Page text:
Current issues of ACP Journal Club are published in Annals of Internal Medicine


Clinical Prediction Guide

A 2-factor model helped rule out early-stage necrotizing fasciitis

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ACP J Club. 2001 May-June;134:117. doi:10.7326/ACPJC-2001-134-3-117


Source Citation

Wall DB, Klein SR, Black S, de Virgilio C. A simple model to help distinguish necrotizing fasciitis from nonnecrotizing soft tissue infection. J Am Coll Surg. 2000 Sep;191:227-31. [PubMed ID: 10989895] (All 2001 articles were reviewed for relevancy, and abstracts were last revised in 2007.)


Abstract

Question

How accurate is a 2-factor model in differentiating early-stage necrotizing fasciitis (NF) from other non-necrotizing soft-tissue infections (NNFs)?

Design

The model was derived by using data from a previous case-control study, and a retrospective cohort study was used to validate the model.

Setting

A university medical center in Torrance, California, United States.

Patients

Data from 42 patients (mean age 39 y, 81% men, 50% with NF and 50% with NNF) were used for the derivation set, and data from 359 patients (mean age 44 y, 77% men, 9% with NF and 91% with NNF) hospitalized between April 1998 and March 1999 with a primary diagnosis of NF or NNF infection at discharge were used for the validation set. More patients with NF had a history of hepatitis (19% vs 7%, P = 0.03) and were intravenous (IV) drug users (71% vs 30%, P < 0.001).

Description of prediction guide

Derivation included comparison of vital signs on admission, findings on physical examination, laboratory measurements, and radiographic studies. The decision-tree model predicted NF in the derivation set if a patient, at admission, had a white blood cell (WBC) count > 15.4 × 109/L or a serum sodium level < 135 mmol/L, or both. The serum sodium level measurement was adjusted with the following mathematical formula for patients with hyperglycemia (serum glucose level > 200 mg/dL): corrected sodium level = measured sodium level + 0.016 (measured glucose level 100).

Main outcome measure

Surgery-confirmed necrotic fascia or muscle.

Main results

In the validation set, 39% of patients with NF had ≥ 1 characteristic clinical finding, such as necrotic skin, bullae, or gas on radiography. The model predicted NF for 28 of the 31 patients (90%) with NF and 80 of the 328 patients (24%) with NNF. Of patients with NF, 16 met the criteria by using the WBC count alone, 1 by using serum sodium levels alone, and 11 by using both. Sensitivities, specificities, and likelihood ratios are shown in the Table.

Conclusion

In patients with soft-tissue infections, a model using 2 factors (high white blood cell count or low serum sodium levels) helped rule out early-stage necrotizing fasciitis.

Source of funding: Not stated.

For correspondence: Dr. C. de Virgilio, Department of Surgery, Harbor-UCLA Medical Center, 1000 West Carson Street, Box 25, Torrance, CA 90509, USA. FAX 310-782-1562.


Table. Presence of white blood cell count > 15.4 × 109/L or serum sodium level < 135 mmol/L, or both, to predict early-stage necrotizing fasciitis*

Sample Sensitivity (95% CI) Specificity (CI) +LR -LR
Derivation 95% (76 to 100) 95% (76 to 100) 20 0.05
Validation 90% (74 to 98) 76% (71 to 80) 3.7 0.13

*LRs defined in Glossary and calculated from data in article.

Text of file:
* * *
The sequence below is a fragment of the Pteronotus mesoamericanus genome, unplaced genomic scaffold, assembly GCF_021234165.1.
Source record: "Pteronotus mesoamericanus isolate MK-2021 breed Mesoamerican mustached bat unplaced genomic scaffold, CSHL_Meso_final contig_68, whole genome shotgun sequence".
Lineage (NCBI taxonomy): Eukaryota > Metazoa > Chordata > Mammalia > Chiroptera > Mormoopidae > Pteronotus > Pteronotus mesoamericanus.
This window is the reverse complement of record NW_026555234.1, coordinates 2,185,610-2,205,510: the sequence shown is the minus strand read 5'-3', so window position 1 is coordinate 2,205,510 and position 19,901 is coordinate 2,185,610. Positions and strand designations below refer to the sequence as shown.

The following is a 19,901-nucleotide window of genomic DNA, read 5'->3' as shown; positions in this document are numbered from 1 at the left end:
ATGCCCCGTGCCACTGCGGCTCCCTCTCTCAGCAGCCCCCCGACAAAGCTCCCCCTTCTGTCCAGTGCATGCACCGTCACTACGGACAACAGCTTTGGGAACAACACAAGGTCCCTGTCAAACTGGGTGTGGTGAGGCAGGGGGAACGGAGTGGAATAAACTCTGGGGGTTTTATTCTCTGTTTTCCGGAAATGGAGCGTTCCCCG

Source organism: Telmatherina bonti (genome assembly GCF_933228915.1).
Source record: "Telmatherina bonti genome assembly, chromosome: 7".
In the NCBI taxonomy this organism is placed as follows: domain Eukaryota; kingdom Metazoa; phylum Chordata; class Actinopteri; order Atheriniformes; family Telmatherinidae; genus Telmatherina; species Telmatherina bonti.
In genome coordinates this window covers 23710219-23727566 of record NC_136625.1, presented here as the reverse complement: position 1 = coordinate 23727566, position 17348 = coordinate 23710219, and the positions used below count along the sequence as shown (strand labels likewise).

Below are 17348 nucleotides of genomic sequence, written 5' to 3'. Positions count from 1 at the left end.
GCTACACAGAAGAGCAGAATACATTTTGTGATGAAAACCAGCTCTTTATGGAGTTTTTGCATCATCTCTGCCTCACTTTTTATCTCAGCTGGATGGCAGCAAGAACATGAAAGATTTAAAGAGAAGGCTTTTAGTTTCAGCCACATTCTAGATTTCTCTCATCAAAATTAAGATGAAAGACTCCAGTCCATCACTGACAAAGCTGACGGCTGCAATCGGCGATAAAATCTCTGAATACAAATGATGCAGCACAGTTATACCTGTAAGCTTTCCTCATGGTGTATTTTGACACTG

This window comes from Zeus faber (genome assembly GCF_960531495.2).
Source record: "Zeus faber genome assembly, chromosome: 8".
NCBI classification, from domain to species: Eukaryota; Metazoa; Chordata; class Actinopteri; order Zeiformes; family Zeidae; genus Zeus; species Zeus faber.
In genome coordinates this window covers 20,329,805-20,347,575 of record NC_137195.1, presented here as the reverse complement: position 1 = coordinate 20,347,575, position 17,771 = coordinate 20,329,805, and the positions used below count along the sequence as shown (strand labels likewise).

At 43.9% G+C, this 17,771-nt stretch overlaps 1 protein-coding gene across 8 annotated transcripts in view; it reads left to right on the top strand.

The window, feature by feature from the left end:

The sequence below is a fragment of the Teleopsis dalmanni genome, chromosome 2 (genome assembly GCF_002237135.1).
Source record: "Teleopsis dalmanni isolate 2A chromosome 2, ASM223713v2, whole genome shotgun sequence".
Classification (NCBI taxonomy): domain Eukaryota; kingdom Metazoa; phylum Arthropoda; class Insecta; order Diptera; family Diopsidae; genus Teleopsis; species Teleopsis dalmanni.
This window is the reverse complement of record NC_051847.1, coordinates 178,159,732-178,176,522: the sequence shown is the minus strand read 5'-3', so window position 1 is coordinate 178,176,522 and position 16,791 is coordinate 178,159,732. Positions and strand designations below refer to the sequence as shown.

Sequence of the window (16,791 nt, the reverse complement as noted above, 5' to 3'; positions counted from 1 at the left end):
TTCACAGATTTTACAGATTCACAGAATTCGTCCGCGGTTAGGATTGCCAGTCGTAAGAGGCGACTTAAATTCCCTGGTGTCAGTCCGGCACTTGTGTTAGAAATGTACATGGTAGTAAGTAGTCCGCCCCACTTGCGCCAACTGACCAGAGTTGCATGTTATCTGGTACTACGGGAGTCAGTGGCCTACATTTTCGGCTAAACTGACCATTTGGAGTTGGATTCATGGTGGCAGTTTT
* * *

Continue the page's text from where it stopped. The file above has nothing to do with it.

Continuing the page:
Commentary

In this study, Wall and colleagues develop and validate a prediction guide for NF, a rare soft-tissue infection for which early diagnosis is important because of the rapid need for surgery. Diagnosis of NF is difficult, and previous preoperative diagnostic evaluations have not stood the test of time (1). New diagnostic proposals should therefore be viewed with caution. The model proposed in the study by Wall and colleagues is not adequate for stand-alone use. Although the authors suggest some practical means to use the model to improve diagnosis, the physical examination variables they suggest considering (tense edema, purplish discoloration, and neurologic deficit) were not kept in the derivation model. The authors admit that their suggestions to improve diagnosis may not work as well as hoped.

In contrast to the findings of Wall and colleagues, 3 studies in other populations found no difference in WBC count at presentation between NF and NNF infections (2-4). Although none of these studies considered serum sodium levels at presentation, the WBC distribution suggests that the test would not have done nearly as well in these populations. Notably, 70% of the patients with NF were IV drug users, who have a distinctive portal of entry and perhaps a unique host response. This model by Wall and colleagues appears useful to rule out NF in the setting of IV drug use. Low serum sodium levels may be a useful diagnostic clue in other populations as well, but prospective validation of the proposed model in other settings is needed.

Allison J. McGeer, MD
The Mount Sinai Hospital
Toronto, Ontario, Canada


References

1. Arslan A, Pierre-Jerome C, Borthne A. Necrotizing fasciitis: unreliable MRI findings in the preoperative diagnosis. Eur J Radiol. 2000;36:139-43. [PubMed ID: 11091013]

2. Simonart T, Simonart JM, Derdelinckx I, et al. Value of standard laboratory tests for the early recognition of group A β-hemolytic streptococcal necrotizing fasciitis. Clin Infect Dis. 2001;32:E9-12. [PubMed ID: 11202110]

3. Hseih T, Samson LM, Jabbour M, Osmond MH. Necrotizing fasciitis in children in eastern Ontario: a case-control study. CMAJ. 2000;163:393-6. [PubMed ID: 10976253]

4. Zerr DM, Alexander ER, Duchin JS, Koutsky LA, Rubens CE. A case control study of necrotizing fasciitis during primary varicella. Pediatrics. 1999;103:783-90. [PubMed ID: 10103303]